The Wildlife Preservation Society further submitted that, because of global climate change, these greenhouse gas emissions would be likely to have a significant impact on protected matters in Australia. They concluded that these impacts must be considered when deciding whether approval was required.
It is apparent from the department's reasoning and assessment, that the department appears to accept that greenhouse emissions could be considered an impact of a project.
Departmental officers advised the minister's delegate that 'the nature of induced climate change from the referred coal mining operation[s], and impacts on World Heritage values, are speculative'. The minister's delegate accepted the recommendation and found that 'the likelihood of significant impacts [on protected matters] arising from the marginal addition of greenhouse gases to be extremely small, in addition to speculative'.
This evidence led the court to accept that the minister's delegate did consider the possible impacts of greenhouse gas emissions from the action on protected matters. Accordingly, the principal ground of review failed. Other grounds of review also failed, and the whole application was dismissed.
In the judgment, Justice Dowsett indicated that the department may be being too cautious in considering the greenhouse gas emissions and their indirect effects on protected matters in assessing referrals. Justice Dowsett indicated that he was far from satisfied that:
- the burning of coal at an unidentified place in the world at an unidentified time;
- the production of greenhouse gases from its combustion;
- the extent and magnitude (if any) such greenhouse gases would contribute to global warming; and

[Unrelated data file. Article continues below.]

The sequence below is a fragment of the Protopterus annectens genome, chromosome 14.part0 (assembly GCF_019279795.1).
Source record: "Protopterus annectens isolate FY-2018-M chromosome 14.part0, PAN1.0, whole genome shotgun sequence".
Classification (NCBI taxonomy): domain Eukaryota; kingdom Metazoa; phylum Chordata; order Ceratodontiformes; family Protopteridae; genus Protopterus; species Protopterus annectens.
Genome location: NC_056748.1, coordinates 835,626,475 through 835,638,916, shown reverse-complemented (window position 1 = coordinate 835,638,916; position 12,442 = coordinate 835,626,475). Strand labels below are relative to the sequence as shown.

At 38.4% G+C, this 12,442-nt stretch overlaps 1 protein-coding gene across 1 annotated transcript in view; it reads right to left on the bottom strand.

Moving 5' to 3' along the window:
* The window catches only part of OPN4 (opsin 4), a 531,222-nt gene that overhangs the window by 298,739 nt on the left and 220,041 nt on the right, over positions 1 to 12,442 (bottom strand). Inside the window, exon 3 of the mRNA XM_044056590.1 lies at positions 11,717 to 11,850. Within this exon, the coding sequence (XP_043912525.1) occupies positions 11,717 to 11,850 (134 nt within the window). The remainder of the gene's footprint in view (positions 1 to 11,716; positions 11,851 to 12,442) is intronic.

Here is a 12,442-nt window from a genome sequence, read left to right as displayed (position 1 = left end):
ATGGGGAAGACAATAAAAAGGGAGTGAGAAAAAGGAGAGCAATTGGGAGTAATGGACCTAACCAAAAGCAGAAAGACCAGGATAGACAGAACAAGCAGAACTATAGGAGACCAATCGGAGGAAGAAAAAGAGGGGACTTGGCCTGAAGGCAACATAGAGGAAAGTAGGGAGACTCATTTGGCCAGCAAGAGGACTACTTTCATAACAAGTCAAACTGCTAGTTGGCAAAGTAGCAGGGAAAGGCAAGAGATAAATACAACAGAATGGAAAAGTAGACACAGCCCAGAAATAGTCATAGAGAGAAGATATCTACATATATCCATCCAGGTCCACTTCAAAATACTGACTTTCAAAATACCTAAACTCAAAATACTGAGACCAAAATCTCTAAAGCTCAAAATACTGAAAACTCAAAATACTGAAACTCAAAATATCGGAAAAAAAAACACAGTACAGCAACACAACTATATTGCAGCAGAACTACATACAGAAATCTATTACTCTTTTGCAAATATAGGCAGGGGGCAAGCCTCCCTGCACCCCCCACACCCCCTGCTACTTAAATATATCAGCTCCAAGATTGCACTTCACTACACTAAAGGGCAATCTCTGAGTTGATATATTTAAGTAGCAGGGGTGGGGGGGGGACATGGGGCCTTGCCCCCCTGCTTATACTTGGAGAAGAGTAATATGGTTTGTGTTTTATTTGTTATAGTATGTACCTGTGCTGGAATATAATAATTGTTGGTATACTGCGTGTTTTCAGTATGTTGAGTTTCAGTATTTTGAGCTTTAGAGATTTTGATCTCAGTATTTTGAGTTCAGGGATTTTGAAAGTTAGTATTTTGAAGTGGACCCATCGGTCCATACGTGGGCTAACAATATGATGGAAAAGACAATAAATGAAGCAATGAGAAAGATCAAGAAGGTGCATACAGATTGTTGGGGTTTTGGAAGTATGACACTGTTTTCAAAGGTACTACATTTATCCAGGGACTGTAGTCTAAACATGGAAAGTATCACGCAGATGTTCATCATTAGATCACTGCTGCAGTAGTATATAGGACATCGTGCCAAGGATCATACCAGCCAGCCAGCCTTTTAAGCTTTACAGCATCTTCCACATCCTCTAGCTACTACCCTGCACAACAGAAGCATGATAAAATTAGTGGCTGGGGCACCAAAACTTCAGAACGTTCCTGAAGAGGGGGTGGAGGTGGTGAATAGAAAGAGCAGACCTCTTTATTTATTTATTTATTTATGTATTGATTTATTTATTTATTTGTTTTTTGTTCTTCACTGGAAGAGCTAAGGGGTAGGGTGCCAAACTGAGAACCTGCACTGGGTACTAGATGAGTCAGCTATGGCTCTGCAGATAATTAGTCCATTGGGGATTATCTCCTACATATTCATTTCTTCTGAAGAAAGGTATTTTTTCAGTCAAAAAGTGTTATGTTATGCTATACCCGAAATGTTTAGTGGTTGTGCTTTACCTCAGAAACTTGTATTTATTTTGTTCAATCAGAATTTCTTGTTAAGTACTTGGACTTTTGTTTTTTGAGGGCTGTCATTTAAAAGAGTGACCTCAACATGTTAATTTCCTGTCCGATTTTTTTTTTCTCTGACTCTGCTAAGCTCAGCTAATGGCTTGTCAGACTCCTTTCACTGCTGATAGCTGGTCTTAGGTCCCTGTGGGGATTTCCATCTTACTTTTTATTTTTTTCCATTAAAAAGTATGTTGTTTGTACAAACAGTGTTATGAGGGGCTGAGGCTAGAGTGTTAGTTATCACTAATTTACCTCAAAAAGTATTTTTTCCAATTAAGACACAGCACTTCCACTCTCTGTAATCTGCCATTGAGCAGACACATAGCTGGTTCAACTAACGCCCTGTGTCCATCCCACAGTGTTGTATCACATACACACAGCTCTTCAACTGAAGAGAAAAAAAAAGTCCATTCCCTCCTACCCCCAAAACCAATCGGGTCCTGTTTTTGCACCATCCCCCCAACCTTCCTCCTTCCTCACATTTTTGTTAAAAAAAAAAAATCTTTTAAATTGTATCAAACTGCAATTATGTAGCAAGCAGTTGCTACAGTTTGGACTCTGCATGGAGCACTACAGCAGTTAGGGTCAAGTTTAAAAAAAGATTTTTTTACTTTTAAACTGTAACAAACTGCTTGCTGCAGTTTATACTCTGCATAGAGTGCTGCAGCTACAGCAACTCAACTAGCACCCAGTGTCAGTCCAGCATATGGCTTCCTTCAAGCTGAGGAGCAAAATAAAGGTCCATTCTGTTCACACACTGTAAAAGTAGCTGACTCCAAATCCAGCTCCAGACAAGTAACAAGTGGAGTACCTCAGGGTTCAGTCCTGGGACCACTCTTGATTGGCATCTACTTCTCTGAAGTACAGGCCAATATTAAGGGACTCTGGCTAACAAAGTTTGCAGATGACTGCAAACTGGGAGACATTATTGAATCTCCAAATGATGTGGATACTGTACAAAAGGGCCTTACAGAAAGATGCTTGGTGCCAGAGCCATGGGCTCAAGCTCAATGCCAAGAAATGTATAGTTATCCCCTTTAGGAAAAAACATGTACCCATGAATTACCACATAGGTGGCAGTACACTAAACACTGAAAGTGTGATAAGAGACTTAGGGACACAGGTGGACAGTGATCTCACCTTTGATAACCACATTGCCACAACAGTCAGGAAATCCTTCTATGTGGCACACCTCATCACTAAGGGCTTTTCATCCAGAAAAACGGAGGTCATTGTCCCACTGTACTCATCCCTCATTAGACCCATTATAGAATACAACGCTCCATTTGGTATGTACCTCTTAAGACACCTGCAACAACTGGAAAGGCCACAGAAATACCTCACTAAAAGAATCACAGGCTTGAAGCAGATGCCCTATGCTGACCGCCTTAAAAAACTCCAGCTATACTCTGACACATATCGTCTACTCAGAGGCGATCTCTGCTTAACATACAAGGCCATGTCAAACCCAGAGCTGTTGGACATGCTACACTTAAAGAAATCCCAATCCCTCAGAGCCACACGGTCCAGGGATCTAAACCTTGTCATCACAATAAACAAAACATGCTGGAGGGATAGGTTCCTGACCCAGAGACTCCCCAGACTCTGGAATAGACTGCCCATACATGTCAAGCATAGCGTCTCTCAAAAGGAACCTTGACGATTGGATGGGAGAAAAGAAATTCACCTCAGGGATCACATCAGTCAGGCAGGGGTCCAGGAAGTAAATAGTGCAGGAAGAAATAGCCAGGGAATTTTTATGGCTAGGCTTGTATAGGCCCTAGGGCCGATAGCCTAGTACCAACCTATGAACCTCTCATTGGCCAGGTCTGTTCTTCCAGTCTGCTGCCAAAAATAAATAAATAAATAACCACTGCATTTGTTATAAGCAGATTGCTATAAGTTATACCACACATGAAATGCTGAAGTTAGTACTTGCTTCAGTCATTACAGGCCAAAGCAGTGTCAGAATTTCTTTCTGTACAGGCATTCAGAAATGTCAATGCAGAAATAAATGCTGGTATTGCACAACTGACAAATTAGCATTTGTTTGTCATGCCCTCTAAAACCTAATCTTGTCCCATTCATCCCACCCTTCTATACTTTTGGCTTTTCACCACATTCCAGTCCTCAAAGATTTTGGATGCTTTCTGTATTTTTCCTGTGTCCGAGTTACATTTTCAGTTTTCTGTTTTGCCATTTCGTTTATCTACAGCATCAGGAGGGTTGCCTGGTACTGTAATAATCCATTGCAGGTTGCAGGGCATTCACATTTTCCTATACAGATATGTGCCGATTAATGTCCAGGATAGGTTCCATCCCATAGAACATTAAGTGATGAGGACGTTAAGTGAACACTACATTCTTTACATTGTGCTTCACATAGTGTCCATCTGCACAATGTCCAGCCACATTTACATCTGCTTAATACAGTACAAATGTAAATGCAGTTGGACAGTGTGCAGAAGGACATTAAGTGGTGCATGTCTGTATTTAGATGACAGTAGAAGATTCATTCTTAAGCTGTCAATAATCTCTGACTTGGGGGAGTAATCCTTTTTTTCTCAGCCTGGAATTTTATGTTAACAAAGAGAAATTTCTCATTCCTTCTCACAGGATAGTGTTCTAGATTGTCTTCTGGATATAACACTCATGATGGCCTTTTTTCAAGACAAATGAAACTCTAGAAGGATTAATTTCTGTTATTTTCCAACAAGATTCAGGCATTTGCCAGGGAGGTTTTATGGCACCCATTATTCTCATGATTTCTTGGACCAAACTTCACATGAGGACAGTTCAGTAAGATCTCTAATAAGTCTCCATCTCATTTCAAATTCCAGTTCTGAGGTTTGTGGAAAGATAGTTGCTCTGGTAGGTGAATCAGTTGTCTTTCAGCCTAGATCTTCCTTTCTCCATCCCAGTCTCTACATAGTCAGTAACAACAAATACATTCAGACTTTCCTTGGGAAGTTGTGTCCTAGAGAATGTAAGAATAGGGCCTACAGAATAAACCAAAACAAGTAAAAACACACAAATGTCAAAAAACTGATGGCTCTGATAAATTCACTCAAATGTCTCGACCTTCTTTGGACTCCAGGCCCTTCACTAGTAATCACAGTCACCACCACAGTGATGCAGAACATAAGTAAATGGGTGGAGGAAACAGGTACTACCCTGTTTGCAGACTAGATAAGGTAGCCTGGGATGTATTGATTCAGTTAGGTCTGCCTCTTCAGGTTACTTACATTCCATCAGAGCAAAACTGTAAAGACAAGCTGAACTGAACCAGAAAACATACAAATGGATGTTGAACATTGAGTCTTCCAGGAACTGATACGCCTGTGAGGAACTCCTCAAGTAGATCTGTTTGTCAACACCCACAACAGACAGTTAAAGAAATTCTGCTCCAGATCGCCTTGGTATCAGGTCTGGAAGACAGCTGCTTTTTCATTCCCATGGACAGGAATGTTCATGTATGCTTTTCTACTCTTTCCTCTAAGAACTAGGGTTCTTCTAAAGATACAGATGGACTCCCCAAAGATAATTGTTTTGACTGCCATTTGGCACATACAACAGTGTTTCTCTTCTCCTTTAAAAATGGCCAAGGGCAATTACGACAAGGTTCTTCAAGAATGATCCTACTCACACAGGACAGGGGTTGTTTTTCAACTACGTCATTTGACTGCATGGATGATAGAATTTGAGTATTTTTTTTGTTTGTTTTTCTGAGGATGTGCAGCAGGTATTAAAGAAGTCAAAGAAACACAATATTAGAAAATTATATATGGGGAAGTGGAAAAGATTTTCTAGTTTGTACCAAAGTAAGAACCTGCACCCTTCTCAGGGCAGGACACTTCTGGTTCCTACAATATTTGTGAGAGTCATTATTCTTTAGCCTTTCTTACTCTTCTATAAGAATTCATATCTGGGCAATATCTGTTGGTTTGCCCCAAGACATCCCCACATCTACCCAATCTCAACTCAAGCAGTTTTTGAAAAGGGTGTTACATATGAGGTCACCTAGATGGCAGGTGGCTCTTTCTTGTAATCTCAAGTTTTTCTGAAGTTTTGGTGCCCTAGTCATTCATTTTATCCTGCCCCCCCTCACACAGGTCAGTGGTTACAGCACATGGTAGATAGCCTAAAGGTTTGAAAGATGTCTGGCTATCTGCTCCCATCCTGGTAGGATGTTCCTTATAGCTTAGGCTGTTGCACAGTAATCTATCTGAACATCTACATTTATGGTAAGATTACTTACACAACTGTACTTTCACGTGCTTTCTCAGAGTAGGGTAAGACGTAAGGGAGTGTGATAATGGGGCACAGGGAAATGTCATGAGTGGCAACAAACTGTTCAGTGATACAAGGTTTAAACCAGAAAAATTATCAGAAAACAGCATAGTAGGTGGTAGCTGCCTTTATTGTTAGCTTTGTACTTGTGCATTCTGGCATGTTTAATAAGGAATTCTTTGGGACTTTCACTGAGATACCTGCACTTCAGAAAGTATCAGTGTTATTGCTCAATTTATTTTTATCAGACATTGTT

- the impact of global warming on protected matters
could properly be described as impacts of the action.
He specifically distinguished this situation from the indirect impacts considered in the Nathan Dam case. Justice Dowsett also criticised the fact the there was no attempt to identify the extent to which emissions from coal mining and transportation might aggravate the greenhouse gas problem.
The judgment gives a good insight into the department's views on assessing referrals. It indicates that the department does consider the impacts of greenhouse gas emissions caused by the actions on protected matters. This suggests that referrals should deal with these likely impacts. Whether this view changes, given the forceful statements made by Justice Dowsett, remains to be seen.
In any event, given the rise of 'climate litigation', (whereby conservationists use the courts in their fight against climate change), disclosing the greenhouse gas emissions of projects and any steps taken to reduce these emissions is prudent. This can reduce the possibility of litigation relating to decisions made under the Act, and prevent costly delays that could arise. The comments from this case will provide a sound basis for framing the extent of these impacts.
This decision makes it difficult to envisage when a project's indirect greenhouse gas emissions will mean it does require an environmental approval under the Act.
The decision will heighten interest in whether the Federal Government will add a specific greenhouse gas emission trigger for environmental approvals under the Act.
The Government has not made any moves to introduce a greenhouse gas emissions trigger since a draft regulation in 2000 and some earlier work.
Every five years, the minister must review whether additional matters should be protected under the Act by including new triggers for environmental approvals. The first report is overdue and is expected shortly. The minister's statements earlier in 2006 indicate that, even though he has a raft of proposed amendments, a new greenhouse gas emissions trigger is unlikely.
Interested parties should continue to follow the amendments to the Act.
- Chris SchulzPartner,
Ph: +61 3 9613 8772